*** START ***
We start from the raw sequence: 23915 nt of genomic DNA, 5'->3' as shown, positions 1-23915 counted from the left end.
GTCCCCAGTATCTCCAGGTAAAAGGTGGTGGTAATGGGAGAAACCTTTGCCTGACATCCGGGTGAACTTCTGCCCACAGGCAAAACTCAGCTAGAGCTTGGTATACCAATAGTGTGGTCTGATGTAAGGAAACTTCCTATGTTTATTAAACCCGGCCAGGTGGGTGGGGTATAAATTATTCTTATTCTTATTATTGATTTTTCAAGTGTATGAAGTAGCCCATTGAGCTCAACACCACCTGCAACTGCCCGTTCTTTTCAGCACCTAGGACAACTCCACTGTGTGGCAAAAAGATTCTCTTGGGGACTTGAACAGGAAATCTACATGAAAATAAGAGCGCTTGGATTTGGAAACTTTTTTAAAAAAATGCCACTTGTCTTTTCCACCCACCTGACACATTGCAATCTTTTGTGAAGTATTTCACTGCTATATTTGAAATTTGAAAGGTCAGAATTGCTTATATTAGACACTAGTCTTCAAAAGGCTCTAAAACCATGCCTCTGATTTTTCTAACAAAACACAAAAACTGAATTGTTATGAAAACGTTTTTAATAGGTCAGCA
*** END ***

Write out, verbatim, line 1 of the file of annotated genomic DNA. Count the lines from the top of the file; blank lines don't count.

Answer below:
We start from the raw sequence: 23915 nt of genomic DNA, 5'->3' as shown, positions 1-23915 counted from the left end.